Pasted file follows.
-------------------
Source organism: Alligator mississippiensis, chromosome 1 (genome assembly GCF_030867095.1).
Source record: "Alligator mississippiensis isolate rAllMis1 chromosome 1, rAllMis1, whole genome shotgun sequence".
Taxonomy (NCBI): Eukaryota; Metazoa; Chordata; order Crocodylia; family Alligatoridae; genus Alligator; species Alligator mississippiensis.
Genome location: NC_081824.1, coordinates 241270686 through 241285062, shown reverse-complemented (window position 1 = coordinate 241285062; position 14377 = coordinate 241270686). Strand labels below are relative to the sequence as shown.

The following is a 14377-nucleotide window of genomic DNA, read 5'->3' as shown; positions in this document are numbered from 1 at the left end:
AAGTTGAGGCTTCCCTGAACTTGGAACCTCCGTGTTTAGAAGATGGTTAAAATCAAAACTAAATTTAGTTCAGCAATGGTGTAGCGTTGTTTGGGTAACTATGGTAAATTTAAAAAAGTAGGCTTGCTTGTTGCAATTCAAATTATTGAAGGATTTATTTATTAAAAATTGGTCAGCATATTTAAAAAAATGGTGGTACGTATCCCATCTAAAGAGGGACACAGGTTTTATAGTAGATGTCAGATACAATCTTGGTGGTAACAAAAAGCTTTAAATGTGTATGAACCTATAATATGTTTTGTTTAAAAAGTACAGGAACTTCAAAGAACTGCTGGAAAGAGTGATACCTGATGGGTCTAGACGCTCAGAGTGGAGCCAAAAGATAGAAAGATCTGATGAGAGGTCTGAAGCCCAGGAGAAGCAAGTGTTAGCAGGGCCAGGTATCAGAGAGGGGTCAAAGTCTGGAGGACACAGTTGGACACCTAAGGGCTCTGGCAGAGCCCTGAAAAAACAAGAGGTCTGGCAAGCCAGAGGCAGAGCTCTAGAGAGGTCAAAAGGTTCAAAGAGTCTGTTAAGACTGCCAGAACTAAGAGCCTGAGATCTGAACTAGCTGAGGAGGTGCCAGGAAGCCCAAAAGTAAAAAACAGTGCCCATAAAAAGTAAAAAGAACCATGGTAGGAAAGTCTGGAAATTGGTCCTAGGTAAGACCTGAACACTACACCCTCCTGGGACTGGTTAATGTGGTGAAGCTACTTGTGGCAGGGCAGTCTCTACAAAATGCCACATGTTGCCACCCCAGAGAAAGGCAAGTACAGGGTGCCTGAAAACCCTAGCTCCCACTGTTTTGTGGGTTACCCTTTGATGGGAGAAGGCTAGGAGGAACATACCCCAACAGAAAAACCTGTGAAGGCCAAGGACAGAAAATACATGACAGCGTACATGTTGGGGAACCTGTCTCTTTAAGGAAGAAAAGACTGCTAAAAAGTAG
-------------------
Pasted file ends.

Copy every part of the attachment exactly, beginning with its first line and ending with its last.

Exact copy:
Source organism: Alligator mississippiensis, chromosome 1 (genome assembly GCF_030867095.1).
Source record: "Alligator mississippiensis isolate rAllMis1 chromosome 1, rAllMis1, whole genome shotgun sequence".
Taxonomy (NCBI): Eukaryota; Metazoa; Chordata; order Crocodylia; family Alligatoridae; genus Alligator; species Alligator mississippiensis.
Genome location: NC_081824.1, coordinates 241270686 through 241285062, shown reverse-complemented (window position 1 = coordinate 241285062; position 14377 = coordinate 241270686). Strand labels below are relative to the sequence as shown.

The following is a 14377-nucleotide window of genomic DNA, read 5'->3' as shown; positions in this document are numbered from 1 at the left end:
AAGTTGAGGCTTCCCTGAACTTGGAACCTCCGTGTTTAGAAGATGGTTAAAATCAAAACTAAATTTAGTTCAGCAATGGTGTAGCGTTGTTTGGGTAACTATGGTAAATTTAAAAAAGTAGGCTTGCTTGTTGCAATTCAAATTATTGAAGGATTTATTTATTAAAAATTGGTCAGCATATTTAAAAAAATGGTGGTACGTATCCCATCTAAAGAGGGACACAGGTTTTATAGTAGATGTCAGATACAATCTTGGTGGTAACAAAAAGCTTTAAATGTGTATGAACCTATAATATGTTTTGTTTAAAAAGTACAGGAACTTCAAAGAACTGCTGGAAAGAGTGATACCTGATGGGTCTAGACGCTCAGAGTGGAGCCAAAAGATAGAAAGATCTGATGAGAGGTCTGAAGCCCAGGAGAAGCAAGTGTTAGCAGGGCCAGGTATCAGAGAGGGGTCAAAGTCTGGAGGACACAGTTGGACACCTAAGGGCTCTGGCAGAGCCCTGAAAAAACAAGAGGTCTGGCAAGCCAGAGGCAGAGCTCTAGAGAGGTCAAAAGGTTCAAAGAGTCTGTTAAGACTGCCAGAACTAAGAGCCTGAGATCTGAACTAGCTGAGGAGGTGCCAGGAAGCCCAAAAGTAAAAAACAGTGCCCATAAAAAGTAAAAAGAACCATGGTAGGAAAGTCTGGAAATTGGTCCTAGGTAAGACCTGAACACTACACCCTCCTGGGACTGGTTAATGTGGTGAAGCTACTTGTGGCAGGGCAGTCTCTACAAAATGCCACATGTTGCCACCCCAGAGAAAGGCAAGTACAGGGTGCCTGAAAACCCTAGCTCCCACTGTTTTGTGGGTTACCCTTTGATGGGAGAAGGCTAGGAGGAACATACCCCAACAGAAAAACCTGTGAAGGCCAAGGACAGAAAATACATGACAGCGTACATGTTGGGGAACCTGTCTCTTTAAGGAAGAAAAGACTGCTAAAAAGTAG